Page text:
(If Robert Rodriguez had made this film, he would've likely done a
10-Minute Cooking School bit
on making a layer cake - another strike against Vaughn!)
A hefty 16 deleted scenes (running about 22 minutes altogether) are
included with optional commentary audio. While a few scenes have
their moments, most drag and repeat info from other scenes,
something the comments cop to. The alternate endings are even worse
than the existing lousy ending and the how and why of all these
versions are explained. (They tricked Sony by logging the final
version as "no good" on the dailies sheet so no one looked
at it until they screened the first cut.)
A pair of storyboard comparisons which use the Angle button to swap
between the boards and finished scenes and a gallery of poster
explorations wrap up the extras with a quartet of trailers, none of
which are the features. (Why are studios doing this - leaving out
the feature trailers?)
Layer Cake could've been so
much more in nimbler hands. Unfortunately, Vaughn muffs it and after
seeing his debut, I'm taking the news that he's not going to be
directing the next X-Men film
as good news indeed. Heist and caper are fairly predictable with
everyone screwing each other over until the end credits roll, but
done properly, they can still entertain. Despite its style, this
cake lacks substance.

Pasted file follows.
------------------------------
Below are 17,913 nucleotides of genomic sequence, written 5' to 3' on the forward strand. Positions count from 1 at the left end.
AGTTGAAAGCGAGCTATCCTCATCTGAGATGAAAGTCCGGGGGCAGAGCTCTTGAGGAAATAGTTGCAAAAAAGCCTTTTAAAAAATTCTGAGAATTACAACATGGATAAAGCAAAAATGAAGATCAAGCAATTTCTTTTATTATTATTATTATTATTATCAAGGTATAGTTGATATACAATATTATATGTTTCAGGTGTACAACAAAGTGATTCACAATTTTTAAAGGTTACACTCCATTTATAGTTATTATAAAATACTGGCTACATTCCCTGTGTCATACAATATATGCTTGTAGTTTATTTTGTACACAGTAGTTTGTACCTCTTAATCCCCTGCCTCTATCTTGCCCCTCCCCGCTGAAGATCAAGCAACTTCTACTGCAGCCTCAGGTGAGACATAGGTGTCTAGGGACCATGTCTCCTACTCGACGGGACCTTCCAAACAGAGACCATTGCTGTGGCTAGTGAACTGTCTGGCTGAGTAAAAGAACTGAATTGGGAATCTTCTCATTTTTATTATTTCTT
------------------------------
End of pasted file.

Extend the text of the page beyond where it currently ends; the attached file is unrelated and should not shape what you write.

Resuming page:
of the Sea
2003 (2005) - Aeroplano/Home Vision Entertainment (Image)
Film Rating: D-
Disc Ratings (Video/Audio/Extras): B-/B-/D-
The Bottom of the Sea is
an excruciatingly pointless and tedious waste of celluloid which
takes an irretrievable hour-and-a-half to tell its tissue-thin
tale of jealousy and scuba-diving.
Toledo (Daniel Hendler) is a scruffy and frustrated
architecture student whose girlfriend, Ana (Delores Fonzi), is a
working architect for a big firm who has become distant from
him. Visiting her one morning, he sees an out-of-place man's
shoe near her bed and a hand slowly reaching out to retrieve it.
Without acknowledging why he's leaving, he departs and proceeds
to stake out her apartment and tailing an older man who he
determines is the one under the bed.
This older guy, Anibal (Gustavo Garzon), is an odd duck with a
brusque manner and a habit of switching price tags. As Toledo
grows more and more brazen in his pursuit, it leads to the